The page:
Archive for ‘Plant Biology 101’

June 24, 2011

Weeds and leaves – cont.

After I published my last post, I realized I forgot to mention one more thing about weeds.  Sometimes, we inadvertently plant them.

The past few years I’ve been putting straw on my veggie beds to keep the moisture in and keep the weeds down.  This year, it backfired.

When buying/sourcing straw there are a couple of key things to keep in mind. First, you want straw, not hay… hay is for horses.  Hay is green and food for animals.  Straw is  grain that has  already been harvested and only the stalks are left to dry. Second, make sure the straw is “seed free”.  In other words, no seeds mixed in with the stalks. We were told this load was “seed free or that there should be very few seeds in it” (red flag #1).  We did notice a few seeds when we originally unloaded the straw (red flag #2), but since he said there would be “very few” I spread it out not paying attention to every piece of straw that hit the beds (foolish flag #3).  Apparently I should have.  After the 40 days and 40 nights of rain that we just had I went out to the garden today to find a little surprise.  The straw is growing!  Now, I not only have tomatoes, onions, peppers, kale, etc.  I also have grain (I’ve yet to do plant ID on it or I’d be more specific) growing in-between the other plants.  When I first saw the shoots I thought perhaps it was just a coincidence and some seeds had blown into the garden, gotten carried by the birds, what have you.  That was until I looked at the small pile of straw I had yet to spread throughout my other veggie bed…

“Weeds” in the straw

So, lesson learned.  Be extremely cautious in the future.  Seeds + water + sunlight = sprouts (whether you planted them there or not).

Oh, and another note about seeds and leaves that I omitted earlier.  Not all seeds produce 2 leaves.  Most do, and those that do are called “dicots” (di = two; cot = cotyledon/seed leaf), there is also a group of plants that only produce one leaf, they are called… you guessed it, “monocots” (mono = one; cot = cotyledon).  Corn, grasses, grains and daylilies are all monocots and, as previously posted in Weeds and Leaves, plants are hard to ID by their seed leaves, even harder when they are monocots!  I can pretty much guarantee I won’t be leaving these to see what they turn into though.  Well, maybe.  At least not in the bed between the other plants. Yeah, probably not.

Your humble, ever-learning gardener


June 24, 2011

Weeds and leaves

Whether you’re a veggie gardener, flower gardener or a lawn lover you will find yourself weeding at some point through the season.  Ever since I was a kid I remember hearing people complaining about weeds and weeding their gardens.  At a very young age, I learned what weeding was all about.  My mom would send me out back to weed the veggie garden.  Oh, man!!! Why did I tell her I was bored?!? What was I thinking?  I’d drag myself out to the garden, sit on the edge of the bed and start in.  I consider this to have been my first Plant ID class. (This is also when I snacked on everything in the garden!)

If you’re going to weed a garden, you definitely need to know what to pull and what to keep.  If you’re not sure, leave it a few days or a week (or longer if necessary) until you can identify what it is.  Once you’ve got your plant ID down or at least know what the plants you put there are “supposed to look like”, the rest would be considered “weeds” (a.k.a. – any plant in a place you don’t want it).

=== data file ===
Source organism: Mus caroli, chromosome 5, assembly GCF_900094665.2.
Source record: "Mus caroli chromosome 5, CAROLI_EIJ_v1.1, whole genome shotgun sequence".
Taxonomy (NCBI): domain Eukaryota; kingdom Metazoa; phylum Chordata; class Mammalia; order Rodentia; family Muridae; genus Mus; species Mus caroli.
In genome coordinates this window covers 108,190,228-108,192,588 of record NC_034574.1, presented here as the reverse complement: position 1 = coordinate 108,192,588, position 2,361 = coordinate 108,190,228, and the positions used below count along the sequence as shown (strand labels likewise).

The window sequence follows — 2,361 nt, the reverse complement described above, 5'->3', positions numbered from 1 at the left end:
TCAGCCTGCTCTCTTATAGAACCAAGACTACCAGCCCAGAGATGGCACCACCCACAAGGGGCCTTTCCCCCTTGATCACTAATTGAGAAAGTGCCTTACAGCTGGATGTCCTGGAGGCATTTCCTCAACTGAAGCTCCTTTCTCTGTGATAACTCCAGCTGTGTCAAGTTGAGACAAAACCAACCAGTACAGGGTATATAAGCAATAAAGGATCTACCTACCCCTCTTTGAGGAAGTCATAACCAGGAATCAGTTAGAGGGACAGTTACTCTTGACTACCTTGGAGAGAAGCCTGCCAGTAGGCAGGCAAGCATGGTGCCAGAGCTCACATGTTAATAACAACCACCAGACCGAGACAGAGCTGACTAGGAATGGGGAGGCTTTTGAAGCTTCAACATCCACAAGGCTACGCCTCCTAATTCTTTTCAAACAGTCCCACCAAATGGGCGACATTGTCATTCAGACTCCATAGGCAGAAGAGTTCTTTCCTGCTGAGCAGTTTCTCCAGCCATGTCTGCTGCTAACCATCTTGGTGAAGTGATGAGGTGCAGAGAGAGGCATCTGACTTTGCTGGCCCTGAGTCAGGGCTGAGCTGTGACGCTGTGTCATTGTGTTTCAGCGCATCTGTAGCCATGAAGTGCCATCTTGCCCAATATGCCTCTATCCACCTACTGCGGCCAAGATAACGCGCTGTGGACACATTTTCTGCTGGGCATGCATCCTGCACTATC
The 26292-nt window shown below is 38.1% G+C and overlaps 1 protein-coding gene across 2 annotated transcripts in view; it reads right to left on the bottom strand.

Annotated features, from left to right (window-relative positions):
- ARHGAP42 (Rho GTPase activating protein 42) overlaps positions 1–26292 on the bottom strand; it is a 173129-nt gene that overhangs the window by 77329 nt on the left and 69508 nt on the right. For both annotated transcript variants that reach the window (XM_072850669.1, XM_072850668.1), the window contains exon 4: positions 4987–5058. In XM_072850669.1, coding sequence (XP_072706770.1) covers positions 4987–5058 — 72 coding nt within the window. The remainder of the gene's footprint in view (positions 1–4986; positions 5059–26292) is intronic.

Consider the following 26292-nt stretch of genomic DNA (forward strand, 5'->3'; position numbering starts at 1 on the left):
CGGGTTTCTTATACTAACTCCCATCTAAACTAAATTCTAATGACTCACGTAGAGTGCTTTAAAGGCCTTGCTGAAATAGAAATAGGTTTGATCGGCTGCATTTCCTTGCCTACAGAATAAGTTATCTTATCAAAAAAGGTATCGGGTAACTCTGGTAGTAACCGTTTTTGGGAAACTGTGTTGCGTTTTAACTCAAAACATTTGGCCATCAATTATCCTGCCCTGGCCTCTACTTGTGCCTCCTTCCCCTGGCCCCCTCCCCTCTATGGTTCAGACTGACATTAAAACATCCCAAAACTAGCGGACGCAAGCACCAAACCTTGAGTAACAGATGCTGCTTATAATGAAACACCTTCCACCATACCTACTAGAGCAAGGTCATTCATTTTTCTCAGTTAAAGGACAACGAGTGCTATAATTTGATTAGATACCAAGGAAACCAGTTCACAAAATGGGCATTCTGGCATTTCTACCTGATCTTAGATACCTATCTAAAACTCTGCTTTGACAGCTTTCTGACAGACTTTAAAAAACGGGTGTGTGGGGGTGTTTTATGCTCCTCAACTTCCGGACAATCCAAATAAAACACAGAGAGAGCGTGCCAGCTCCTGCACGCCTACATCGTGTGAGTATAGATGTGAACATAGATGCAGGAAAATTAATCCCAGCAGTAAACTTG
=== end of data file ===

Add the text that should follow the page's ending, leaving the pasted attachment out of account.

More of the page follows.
I used the “leave it” method on a plant in my backyard a couple of years ago.  When I first noticed it, it wasn’t very big, but I wasn’t sure what it was. It was in a very bad spot in my flowerbed, but I was too curious to pull it.  By the time it got to be 7 feet tall (I kid you not) it had multi-lobed leaves and strongly resembled Mary J. except that I don’t have any experience growing that so I couldn’t say for sure one way or the other.  So I waited, curious to see what it would “do”.  Finally, near the end of the summer, it blossomed. Since the bloom was so far above my head, I may be short-changing it, but it ended up with a little, non-showy cluster of nondescript flowers.  Then, it got pulled.

Before you start weeding, I should back up a moment… make sure you know what you planted and what it looks like in each stage of growth.  Most seeds start with 2 cotyledon/seed leaves.  Seed leaves are made using energy stored within the seed and don’t have much character, so it makes it really hard to tell plants apart at this stage.  It’s not until they develop their 2nd set of leaves, their “true leaves”, that plant ID really becomes possible and weeding becomes safe.  As a side note, some plants will also have juvenile leaves which won’t look like their seed leaves or their mature leaves.  This can sometimes trip you up a little, but once you know what you’re looking for, you’ll be fine.

The best time to weed is after a lot of rain or after you’ve watered.  This makes the soil loosen up and allows weeds to come out by the root, which is always the goal.  It’s not always possible, but when it is, try not to just snap off the top or the root will just regenerate new top growth and you’ll literally end up weeding the same plant over and over again.

That’s it for now.

More edible weeds to come.